There is no generating set for which this is possible (actually this is true for any graph with an infinite connected component). Furthermore, your claim that (in non-amenable groups) such $f_n$ cannot exist if $f_n \geq 0$ is false.
Here is a detailed proof.

**Lemma 1:** If $0 \leq v,w \in \ell^1G$ then $\|v+w\|_{\ell^1} = \|v \|_{\ell^1} + \|w\|_{\ell^1}$.

*Proof:* for all $g \in G$, $|v(g) + w(g)| = v(g) + w(g) = |v(g)| + |w(g)|$ this passes to the $\ell^1$-norm (by summing both sides over all $g$). $\hspace{10.5cm} \square$

**Lemma 2:** For any function $v \in \ell^1G$ and for any $g \in G$, $\|gv\|_{\ell^1} = \|v\|_{\ell^1}$. If further $v \geq 0$, $gv \geq 0$.

*Proof:* $gv$ has the same values as $v$ but permuted by the group action, so the norm is the same. The same reasoning shows that $Pv$ is positive when $v$ is. $\hspace{7.5cm} \square$

**Definition:** Let $P$ be the random walk operator: $P = \frac{1}{|S|} \sum_{g \in S} g$ or $P = L+I$ (where $I$ is the identity).

**Lemma 3:** for any $0 \leq v \in \ell^1G$, $\|Pv\|_{\ell^1} = \|v\|_{\ell^1}$ and $Pv \geq 0$.

*Proof:* Note that for any $g \in G$, $gv \geq 0$. $$
\begin{array}{rll}
\|Pv\|_{\ell^1}
&= \| \tfrac{1}{|S|} \sum_{g \in S} gv \|_{\ell^1}
& = \tfrac{1}{|S|} \| \sum_{g \in S} gv \|_{\ell^1} \\
&\overset{Lemma 1}{=}
\tfrac{1}{|S|} \sum_{g \in S} \| gv \|_{\ell^1}
&\overset{Lemma 2}{=}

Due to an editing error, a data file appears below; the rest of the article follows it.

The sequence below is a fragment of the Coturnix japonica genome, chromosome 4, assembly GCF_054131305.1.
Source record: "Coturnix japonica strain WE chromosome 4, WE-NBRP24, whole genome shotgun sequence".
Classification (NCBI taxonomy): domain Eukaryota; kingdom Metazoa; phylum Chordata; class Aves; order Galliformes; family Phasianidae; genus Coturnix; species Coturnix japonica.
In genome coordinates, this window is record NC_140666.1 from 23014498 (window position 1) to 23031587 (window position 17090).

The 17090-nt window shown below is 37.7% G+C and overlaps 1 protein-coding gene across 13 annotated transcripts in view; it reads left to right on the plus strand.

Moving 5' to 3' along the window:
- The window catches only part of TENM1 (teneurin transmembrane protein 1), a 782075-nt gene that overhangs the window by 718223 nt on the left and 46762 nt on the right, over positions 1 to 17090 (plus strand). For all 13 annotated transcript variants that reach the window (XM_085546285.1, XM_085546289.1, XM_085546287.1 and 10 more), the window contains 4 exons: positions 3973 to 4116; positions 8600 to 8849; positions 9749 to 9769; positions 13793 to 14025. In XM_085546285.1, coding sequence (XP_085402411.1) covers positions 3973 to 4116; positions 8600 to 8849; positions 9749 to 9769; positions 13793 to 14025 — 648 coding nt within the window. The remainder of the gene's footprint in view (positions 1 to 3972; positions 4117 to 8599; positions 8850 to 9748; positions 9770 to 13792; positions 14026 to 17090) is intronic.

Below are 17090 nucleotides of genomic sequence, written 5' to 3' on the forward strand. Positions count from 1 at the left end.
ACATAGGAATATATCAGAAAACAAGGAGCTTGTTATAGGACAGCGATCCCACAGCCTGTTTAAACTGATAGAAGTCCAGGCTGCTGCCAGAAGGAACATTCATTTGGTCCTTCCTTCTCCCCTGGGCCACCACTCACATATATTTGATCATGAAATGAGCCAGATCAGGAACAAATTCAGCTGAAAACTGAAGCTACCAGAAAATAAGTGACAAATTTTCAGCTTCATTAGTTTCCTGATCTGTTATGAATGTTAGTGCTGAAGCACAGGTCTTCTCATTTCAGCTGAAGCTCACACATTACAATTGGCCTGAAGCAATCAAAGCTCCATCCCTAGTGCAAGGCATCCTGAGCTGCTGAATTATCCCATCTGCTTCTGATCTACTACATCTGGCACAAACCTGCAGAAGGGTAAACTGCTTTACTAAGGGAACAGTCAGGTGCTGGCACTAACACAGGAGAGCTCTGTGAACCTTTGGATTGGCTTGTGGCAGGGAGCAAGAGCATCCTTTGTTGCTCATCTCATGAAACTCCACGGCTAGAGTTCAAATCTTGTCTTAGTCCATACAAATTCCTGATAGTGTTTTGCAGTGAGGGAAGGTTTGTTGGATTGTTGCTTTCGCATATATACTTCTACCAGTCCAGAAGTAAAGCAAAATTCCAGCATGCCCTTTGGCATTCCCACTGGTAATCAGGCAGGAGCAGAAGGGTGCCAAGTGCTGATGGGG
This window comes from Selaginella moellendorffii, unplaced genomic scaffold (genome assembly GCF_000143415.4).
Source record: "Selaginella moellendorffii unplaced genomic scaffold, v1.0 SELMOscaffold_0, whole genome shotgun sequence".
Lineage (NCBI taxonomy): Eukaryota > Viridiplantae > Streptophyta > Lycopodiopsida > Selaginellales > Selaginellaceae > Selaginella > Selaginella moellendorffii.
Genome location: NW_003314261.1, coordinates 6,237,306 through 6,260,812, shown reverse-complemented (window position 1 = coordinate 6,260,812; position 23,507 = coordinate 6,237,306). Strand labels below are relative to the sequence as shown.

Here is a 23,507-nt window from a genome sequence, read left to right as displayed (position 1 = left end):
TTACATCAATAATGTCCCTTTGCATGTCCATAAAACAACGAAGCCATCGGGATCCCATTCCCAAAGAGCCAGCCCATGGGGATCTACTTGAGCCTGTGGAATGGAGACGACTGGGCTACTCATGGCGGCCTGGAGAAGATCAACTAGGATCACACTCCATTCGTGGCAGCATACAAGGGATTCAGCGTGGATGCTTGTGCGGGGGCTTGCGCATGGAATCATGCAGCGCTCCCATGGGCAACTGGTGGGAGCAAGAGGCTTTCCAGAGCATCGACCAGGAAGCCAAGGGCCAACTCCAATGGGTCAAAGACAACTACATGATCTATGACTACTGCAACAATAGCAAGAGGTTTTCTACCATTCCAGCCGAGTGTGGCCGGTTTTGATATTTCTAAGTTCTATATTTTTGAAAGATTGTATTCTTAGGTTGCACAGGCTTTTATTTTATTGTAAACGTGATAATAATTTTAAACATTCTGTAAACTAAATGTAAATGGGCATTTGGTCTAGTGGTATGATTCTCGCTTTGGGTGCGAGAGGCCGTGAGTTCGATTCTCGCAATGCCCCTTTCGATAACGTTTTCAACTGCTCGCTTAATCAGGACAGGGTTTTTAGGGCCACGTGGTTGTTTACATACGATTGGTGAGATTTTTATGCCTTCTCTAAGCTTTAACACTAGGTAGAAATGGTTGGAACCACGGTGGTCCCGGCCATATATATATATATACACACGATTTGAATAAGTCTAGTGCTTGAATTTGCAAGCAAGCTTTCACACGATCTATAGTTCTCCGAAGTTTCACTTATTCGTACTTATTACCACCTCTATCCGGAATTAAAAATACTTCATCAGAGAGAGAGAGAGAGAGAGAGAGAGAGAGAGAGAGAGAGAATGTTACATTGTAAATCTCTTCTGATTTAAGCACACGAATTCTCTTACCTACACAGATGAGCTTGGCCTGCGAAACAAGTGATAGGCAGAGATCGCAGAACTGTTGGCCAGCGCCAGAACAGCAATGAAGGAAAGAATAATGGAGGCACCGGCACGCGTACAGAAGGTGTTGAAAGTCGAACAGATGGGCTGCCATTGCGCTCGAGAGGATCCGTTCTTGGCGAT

\tfrac{1}{|S|} \sum_{g \in S} \| v \|_{\ell^1} \\
&= \| v \|_{\ell^1}
\end{array}
$$
$Pv$ is a strictly positive scalar times a sum of positive function, so it is positive. $\hspace{3cm} \square$

**Notation:** $P^k$ is $P$ applied $k$ times (e.g. $P^3 v= PPPv$) and $P^0 = I$.

**Lemma 4:** Let $f_n = \displaystyle \sum_{i=0}^n P^i v$ where $v \geq 0$ and $\|v\|_{\ell^1} =1$.
Then $\|f_n\|_{\ell^1}= n+1$.

*Proof:*
$$
\begin{array}{rll}
\|f_n\|_{\ell^1}
&= \displaystyle \| \sum_{i=0}^n P^i v\|_{\ell^1}
& \overset{Lemma 1}{=} \displaystyle \sum_{i=0}^n \| P^i v\|_{\ell^1}\\
& \overset{Lemma 3}{=} \displaystyle \sum_{i=0}^n \|v\|_{\ell^1}
& = n+1. \\
\end{array}
$$

**Lemma 5:** Let $f_n = \displaystyle \sum_{i=0}^n P^i v$ where $v \geq 0$ and $\|v\|_{\ell^1} =1$.
Then $\displaystyle \frac{\|L f_n\|_{\ell^1}}{\| f_n \|_{\ell^1}} \to 0$.

*Proof:* Let's compute $Lf_n$ using $L=P-I$:
$$
Lf_n = \displaystyle \sum_{i=0}^n LP^i v
= \displaystyle \sum_{i=0}^n (P-I)P^i v
= \displaystyle \sum_{i=0}^n \big( P^{i+1}v-P^i v \big)
= P^{n+1}v -v
$$
Now $\|Lf_n\|_{\ell^1} = \|P^{n+1}v -v\|_{\ell^1} \overset{TI}{\leq} \|P^{n+1}v\|_{\ell^1} + \|v\|_{\ell^1} = 2$ where $TI$ stands for the triangle inequality.

Using Lemma 4 $\displaystyle \frac{ \|L f_n\|_{\ell^1}}{\|f_n\|_{\ell^1}} \leq \frac{2}{n+1}$ which obviously tends to 0.

**Corollary:** 0 is in the spectrum of $L_1$ and the Laplacian cannot be inverted $\ell^1$.

Note the argument is true in any graph. If $v$ is supported on a finite component, then $\tfrac{1}{n+1} f_n$ tends to the constant function, which is indeed in the kernel. Otherwise $\tfrac{1}{n+1} f_n$ tends weak$^*$ to 0 but not in norm.

As a complementary remark **the image of the Laplacian** is not dense (in a graph with an infinite connected component).
By taking $v = \delta_x$, the Dirac mass at some vertex $x$, the sequence $f_n$ above shows its image is weak$^*$ dense.
It's easy to check that its image lies in $\ell^1_0X = \lbrace f \in \ell^1X \mid \sum_{x \in X} f(x) =0 \rbrace$.
One can further check that $\overline{\mathrm{Im} \Delta} = \ell^1_0 X$ if and only if the graph has no non-constant bounded harmonic functions.
Non-amenable groups always have non-constant bounded harmonic functions so that the (norm) closure of the image of $\Delta$ is strict subspace of $\ell^1_0 X$.